Tame Impala - 'The Slow Rush' Album Review
Updated: Mar 8
By Danny Dodds
Whenever any artist plummets so violently into the mainstream there's an anxiety regarding what they plan to do with their new-found audience. Luckily, Tame Impala's transition from Lonerism to Currents in 2015 was far from rocky as they shifted away from some of the harsh, grungier sounds they displayed in 2012, over to some poppier, smoother and more lush arrangements to cater to a wider audience. With The Slow Rush, there's a clear sense of safety across the tracklist, as we hear Kevin Parker move further and further from his fuzzy rock roots, and deeper into the psychedelic pop sound.
The highs on The Slow Rush are astronomical, and many of these come through the teaser tracks released in the months leading up to the album, all of which seemed to suggest a more existential, introspective and grand follow up to their much-adored 2015 album Currents. The tracks 'Posthumous Forgiveness' and 'It Might Be Time' are among some of the best tracks Kevin has ever put out, as the former is a slow and mournful look at regret while the latter is a psychedelic, grungy banger about the passage of time that boasts probably the densest and best instrumental on the album.
Unfortunately however, if the peaks on The Slow Rush are mountainous, the valleys are cavernous, as there are a handful of uninteresting or simply disappointing tracks spread across the short tracklist as the one-two punch of 'Tomorrow's Dust' into 'On Track' present some of the worst songs in the Tame Impala discography. Thankfully outside of these two duds, the rest of the album retains the excitement of the singles, as the funky 'Is It True' and 'Glimmer' see Kevin doing his best Daft Punk impression, with shockingly fun results. In terms of production, The Slow Rush is, for the most part, fun, bubbly and dance-able, but there's not denying it isn't hardly as exciting as we know Kevin can be.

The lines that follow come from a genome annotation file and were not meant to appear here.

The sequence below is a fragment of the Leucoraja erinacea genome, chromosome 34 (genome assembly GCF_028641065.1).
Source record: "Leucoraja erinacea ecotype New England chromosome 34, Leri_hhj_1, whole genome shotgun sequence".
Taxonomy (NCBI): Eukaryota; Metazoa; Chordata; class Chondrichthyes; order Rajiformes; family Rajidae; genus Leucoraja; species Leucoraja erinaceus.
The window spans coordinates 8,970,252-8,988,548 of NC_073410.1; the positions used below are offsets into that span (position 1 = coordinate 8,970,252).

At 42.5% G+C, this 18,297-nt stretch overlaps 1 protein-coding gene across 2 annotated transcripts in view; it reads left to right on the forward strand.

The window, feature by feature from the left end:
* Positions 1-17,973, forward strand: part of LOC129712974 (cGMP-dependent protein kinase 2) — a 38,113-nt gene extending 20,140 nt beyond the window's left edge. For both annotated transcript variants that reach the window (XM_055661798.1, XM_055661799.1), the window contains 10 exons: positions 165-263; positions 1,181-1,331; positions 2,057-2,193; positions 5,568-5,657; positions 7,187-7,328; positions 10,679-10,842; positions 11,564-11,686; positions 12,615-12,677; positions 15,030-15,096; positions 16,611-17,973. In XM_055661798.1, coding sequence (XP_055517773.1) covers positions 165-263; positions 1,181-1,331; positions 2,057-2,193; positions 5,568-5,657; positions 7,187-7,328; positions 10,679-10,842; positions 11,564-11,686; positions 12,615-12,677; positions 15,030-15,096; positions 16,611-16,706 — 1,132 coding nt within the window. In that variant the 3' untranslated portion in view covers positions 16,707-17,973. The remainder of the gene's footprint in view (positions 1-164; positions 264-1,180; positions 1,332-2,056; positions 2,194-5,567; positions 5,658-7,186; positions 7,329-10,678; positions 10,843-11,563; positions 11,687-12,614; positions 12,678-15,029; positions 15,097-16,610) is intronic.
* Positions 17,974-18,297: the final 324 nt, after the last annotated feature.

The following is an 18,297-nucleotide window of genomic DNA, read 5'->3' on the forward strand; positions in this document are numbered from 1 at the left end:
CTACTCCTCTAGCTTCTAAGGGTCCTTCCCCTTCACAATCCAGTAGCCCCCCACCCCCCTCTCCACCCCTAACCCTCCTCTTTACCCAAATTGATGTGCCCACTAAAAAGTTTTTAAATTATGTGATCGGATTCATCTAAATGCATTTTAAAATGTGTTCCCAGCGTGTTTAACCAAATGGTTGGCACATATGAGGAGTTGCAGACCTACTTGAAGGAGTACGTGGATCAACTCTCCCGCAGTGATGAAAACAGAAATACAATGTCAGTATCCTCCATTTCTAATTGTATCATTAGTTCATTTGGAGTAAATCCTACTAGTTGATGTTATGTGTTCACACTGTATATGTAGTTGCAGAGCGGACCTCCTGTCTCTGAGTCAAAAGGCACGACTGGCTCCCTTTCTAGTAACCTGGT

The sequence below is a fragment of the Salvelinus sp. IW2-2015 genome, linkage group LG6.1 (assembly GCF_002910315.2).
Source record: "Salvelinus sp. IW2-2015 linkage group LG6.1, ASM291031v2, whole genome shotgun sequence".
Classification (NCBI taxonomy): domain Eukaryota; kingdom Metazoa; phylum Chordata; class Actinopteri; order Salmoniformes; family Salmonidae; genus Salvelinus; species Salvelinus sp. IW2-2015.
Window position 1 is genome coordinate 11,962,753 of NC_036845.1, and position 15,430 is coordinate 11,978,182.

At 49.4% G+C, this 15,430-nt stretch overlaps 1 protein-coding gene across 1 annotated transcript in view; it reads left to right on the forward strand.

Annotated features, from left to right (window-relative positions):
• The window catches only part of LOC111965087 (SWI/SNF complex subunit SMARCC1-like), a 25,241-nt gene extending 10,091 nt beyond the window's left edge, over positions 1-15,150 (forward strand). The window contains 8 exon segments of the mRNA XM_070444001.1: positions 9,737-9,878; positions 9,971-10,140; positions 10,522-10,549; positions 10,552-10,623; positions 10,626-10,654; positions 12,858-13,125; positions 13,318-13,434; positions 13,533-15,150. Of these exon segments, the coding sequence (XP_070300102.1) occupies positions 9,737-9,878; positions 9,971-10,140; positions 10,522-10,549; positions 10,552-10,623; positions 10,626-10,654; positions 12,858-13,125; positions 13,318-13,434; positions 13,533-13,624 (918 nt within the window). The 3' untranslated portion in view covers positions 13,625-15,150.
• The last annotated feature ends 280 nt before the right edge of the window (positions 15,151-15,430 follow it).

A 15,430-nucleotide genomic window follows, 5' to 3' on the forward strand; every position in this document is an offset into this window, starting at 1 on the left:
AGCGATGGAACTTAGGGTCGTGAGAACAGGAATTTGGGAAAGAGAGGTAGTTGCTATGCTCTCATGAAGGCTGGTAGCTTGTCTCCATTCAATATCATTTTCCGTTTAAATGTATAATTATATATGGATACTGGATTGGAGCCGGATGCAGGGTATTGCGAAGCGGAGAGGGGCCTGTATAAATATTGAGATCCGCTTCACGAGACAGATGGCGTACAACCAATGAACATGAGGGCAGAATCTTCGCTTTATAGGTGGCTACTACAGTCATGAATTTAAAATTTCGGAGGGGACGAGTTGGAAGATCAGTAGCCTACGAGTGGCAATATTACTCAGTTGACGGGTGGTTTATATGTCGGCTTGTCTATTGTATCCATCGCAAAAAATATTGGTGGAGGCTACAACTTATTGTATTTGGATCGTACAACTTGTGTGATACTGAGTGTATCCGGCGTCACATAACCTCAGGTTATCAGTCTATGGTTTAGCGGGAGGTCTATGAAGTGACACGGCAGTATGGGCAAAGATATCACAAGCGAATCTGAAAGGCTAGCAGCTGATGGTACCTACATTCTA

Lyrically, Kevin explores the process of time and it's effect on the artist, to a frequently powerful effect. The opener 'One More Year' is a retrospective look at a relationship and the ways in which it has developed, something that is poignantly contrasted by the closing track 'One More Hour', that instead looks forward at a pessimistic future and the apparent erosion of said relationship. Both songs feature some hard-hitting and fantastic lyrical content, of which we have only seen glimpses of in the past and unfortunately only see in short bursts here.
The Slow Rush is another exceptional pop record from Tame Impala, and yet it's difficult not to feel a little underwhelmed. When Tame Impala transitioned from psychedelic rock into psychedelic pop, they did so with an experimental twinge as Currents managed to bring something fresh to the pop sound, as Kevin's influence can be heard in everyone from Travis Scott to James Blake. With The Slow Rush however, it's difficult to see it as anything more than a solid set of psychedelic pop tunes. For many this is ideal as his existential lyrics and buttery vocals compliment the smooth instrumentals perfectly, however, when compared to the rest of Kevin Parker's genre-defining discography, it's easy to see why Kevin yearns so much for the past on The Slow Rush as whenever I listen back to Lonerism, I can't help but agree with him.
Listen to the album below: